The shop is tucked inside the east wing of the boomerang-shaped Arlington Plaza strip mall on the north side of Rand Road just west of Arlington Heights Road, but the interior maintains a glimmer of vintage Americana, slightly larger and brighter perhaps but still the kind of barbershop you'd stumble across along the cobblestone of a small and quaint downtown.
So little has changed. But so much has.
Two of the three barbers who had been a part of Corey's team have since left to open a competing shop down the road, taking many of their clients with them.
Of the group that cut hair for Corey on his last day, only Sonenthal remains. He's been there too long to turn his back now on Corey's memory or on Corey's family or for that matter, on himself. While he has no ownership stake, the shop has been his life's work too.
Two more barbers have been added: Trevor Jordan, a craftsman with a license to do shaves; he's a self-described "quiet operator" not given to ready conversation, but his conspicuous skill with clippers and a straight razor makes him a commanding presence at first chair. And Asha Adderley, an experienced hair stylist with an inclination for sentimentality; upbeat and team-oriented, she used to work at a nearby cosmetology shop but got to know Patty while encouraging her, without success, to try a support group at Willow Creek Community Church in South Barrington.
In the wings: Connor Hindes, the Gen Z son who two years ago had disdained the idea of becoming a barber, now attending barber college. He is the barber-, and eventually the shop owner-, in-waiting, the potential magnet for a younger clientele -- and for his mother's deliverance.
"It was such a relief," Patty says, "when Connor said he was going to go to barber school and that he enjoyed it."
Obligation? At age 19, any duty Connor feels is less to his mother than it is to his father.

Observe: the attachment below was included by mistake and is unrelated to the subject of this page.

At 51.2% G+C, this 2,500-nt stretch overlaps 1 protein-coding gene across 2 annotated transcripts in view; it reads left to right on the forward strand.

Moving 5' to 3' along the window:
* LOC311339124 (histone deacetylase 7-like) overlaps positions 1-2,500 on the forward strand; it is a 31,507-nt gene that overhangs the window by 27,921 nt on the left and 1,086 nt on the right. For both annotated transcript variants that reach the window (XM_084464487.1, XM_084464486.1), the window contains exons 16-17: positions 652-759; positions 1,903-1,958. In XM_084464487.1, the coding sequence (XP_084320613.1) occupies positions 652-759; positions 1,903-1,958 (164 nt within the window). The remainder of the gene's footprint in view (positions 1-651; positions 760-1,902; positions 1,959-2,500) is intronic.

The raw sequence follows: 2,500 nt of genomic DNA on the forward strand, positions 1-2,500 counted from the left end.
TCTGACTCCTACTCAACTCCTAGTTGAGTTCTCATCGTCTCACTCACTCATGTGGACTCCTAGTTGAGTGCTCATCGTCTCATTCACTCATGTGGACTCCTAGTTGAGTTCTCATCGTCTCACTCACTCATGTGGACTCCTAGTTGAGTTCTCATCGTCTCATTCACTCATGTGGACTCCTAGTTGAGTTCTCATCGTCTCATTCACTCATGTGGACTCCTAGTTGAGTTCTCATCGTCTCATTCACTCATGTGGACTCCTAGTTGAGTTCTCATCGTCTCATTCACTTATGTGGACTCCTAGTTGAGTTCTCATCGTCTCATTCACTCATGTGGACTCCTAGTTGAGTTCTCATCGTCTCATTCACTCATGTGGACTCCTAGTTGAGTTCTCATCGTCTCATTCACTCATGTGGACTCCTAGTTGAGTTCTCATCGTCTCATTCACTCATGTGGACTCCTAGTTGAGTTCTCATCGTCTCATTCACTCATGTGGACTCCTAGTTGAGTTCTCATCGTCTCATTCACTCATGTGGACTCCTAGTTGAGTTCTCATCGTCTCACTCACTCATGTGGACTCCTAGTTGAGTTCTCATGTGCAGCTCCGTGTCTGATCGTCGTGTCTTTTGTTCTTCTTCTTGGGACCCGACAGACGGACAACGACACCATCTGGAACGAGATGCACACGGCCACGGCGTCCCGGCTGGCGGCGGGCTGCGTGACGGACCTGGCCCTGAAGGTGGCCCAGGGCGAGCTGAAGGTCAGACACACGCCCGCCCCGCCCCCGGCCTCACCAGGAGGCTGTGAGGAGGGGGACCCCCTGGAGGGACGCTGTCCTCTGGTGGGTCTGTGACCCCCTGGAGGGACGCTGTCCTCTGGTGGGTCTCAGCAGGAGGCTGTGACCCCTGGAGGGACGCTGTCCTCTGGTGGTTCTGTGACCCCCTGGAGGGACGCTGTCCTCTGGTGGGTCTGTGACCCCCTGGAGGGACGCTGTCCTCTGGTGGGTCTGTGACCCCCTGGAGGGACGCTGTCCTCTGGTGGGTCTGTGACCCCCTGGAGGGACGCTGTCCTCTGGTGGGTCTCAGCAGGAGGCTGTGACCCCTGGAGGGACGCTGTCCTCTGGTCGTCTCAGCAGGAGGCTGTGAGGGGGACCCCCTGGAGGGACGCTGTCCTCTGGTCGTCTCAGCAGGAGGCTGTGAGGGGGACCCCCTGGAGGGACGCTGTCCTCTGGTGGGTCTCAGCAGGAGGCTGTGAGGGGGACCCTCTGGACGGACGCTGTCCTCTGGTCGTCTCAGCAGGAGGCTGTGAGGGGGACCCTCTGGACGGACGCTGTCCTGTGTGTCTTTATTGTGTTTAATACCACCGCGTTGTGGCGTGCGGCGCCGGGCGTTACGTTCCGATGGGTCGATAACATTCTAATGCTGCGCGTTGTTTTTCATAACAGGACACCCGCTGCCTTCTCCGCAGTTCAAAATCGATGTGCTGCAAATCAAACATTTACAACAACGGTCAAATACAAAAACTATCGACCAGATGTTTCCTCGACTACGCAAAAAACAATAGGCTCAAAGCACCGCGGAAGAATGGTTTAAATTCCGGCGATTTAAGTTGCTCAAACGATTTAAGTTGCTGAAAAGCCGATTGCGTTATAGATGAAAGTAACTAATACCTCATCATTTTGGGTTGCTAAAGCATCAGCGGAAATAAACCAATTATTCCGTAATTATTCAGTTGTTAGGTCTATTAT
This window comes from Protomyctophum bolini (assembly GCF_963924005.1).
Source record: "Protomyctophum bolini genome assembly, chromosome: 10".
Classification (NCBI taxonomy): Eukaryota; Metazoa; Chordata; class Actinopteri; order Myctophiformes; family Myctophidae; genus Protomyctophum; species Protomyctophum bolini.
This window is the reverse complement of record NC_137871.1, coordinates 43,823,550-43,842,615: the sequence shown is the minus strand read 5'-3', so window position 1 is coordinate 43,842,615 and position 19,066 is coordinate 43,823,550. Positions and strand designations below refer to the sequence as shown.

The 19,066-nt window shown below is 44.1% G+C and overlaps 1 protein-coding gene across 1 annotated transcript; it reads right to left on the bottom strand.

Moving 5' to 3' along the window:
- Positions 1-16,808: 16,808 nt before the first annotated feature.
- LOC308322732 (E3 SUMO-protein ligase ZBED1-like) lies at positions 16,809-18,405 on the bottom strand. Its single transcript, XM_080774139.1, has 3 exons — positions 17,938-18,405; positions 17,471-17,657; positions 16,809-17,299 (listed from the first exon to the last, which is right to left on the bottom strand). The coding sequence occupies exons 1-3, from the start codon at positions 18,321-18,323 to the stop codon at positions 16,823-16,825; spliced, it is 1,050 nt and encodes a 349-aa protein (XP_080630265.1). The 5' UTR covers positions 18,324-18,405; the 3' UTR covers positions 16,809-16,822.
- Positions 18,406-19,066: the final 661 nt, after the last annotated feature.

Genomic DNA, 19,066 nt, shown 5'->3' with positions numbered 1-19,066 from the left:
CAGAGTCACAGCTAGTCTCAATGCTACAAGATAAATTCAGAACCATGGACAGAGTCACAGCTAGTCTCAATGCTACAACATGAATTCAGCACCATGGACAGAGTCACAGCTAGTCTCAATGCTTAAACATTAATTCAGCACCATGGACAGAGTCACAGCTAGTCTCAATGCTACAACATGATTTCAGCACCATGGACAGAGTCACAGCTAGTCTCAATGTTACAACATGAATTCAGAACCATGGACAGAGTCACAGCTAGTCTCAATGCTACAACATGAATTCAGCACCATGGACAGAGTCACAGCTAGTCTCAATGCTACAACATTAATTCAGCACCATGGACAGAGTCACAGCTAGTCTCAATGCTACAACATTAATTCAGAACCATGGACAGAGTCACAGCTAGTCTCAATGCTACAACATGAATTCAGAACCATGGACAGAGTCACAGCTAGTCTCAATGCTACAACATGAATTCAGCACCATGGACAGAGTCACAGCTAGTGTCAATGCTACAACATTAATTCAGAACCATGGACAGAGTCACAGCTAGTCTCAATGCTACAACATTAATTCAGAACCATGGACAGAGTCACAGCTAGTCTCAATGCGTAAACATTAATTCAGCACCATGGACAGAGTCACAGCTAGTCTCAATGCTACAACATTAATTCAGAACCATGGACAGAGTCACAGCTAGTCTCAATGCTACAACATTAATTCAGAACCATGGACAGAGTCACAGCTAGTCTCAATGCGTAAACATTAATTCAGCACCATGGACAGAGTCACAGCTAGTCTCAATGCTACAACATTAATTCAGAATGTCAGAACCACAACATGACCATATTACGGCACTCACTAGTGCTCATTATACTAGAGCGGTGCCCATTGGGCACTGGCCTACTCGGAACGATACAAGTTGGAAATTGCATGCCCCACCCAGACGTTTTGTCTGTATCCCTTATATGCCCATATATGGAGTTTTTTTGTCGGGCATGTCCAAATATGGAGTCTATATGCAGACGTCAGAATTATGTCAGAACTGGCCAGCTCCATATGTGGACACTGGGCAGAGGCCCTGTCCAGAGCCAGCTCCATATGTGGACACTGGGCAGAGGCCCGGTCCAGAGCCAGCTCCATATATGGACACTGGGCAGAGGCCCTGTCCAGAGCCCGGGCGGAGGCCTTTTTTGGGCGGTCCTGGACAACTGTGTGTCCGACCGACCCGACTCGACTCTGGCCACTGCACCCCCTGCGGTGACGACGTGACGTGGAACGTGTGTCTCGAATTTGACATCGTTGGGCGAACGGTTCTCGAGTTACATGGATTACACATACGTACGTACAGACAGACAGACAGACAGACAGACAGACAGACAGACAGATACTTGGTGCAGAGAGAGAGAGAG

"He lived for this shop," Connor says. "He did everything for this shop. This place. It's his blood and sweat. I'm not going to let it go."
Patty Hindes was no barber. She was a 51-year-old software engineer, mother and wife. Smart. Corey always bragged on how brilliant she was. But before he died, her involvement with the barbershop was largely limited to helping with the books and listening to Corey's stories.
Then suddenly in a suburban hospital emergency room on an early Sunday night, her husband Corey and all his bubbling love and contagious confidence were gone. She was too swallowed by devastation to give the shop much immediate thought.
But no thought was needed for the decision that mattered most to its future.
She had no idea what she would do, but as if by impulse, she knew what she would not do: She would not close the shop if there were any power on earth she could bring to save it.
His life's work would not die with him. The shop would stay open. That much Patty Hindes was resolved to see through.
"To think about selling it, to think about getting rid of it, the thing Corey loved his whole life, the thing he lived for -- the thought of getting rid of it terrified me," she says. "It would be like getting rid of him."
In her grief and longing, Patty found many allies in this quest. Barry Sonenthal was among the first.
He'd worked at the shop for more than 30 years, cutting Corey's hair for most of them. Both were fixtures from the younger days long ago even before Corey bought the business, since back when the shop was concealed below street level next to a bank at the Northpoint Shopping Center on the other side of Arlington Heights Road.
It was a Monday when Sonenthal got the news -- a clear and warm late morning, Sept. 19, 2016.
Mondays were always the Sundays of the barbers' weekend, the second day off before returning to a shop that kept Tuesday-through-Saturday hours, and on that Monday, Sonenthal was fidgeting with his cellphone in a dermatologist's waiting room in Buffalo Grove when it rang.
Patty's name flashed up from the device at him. When he answered, another voice was on the call.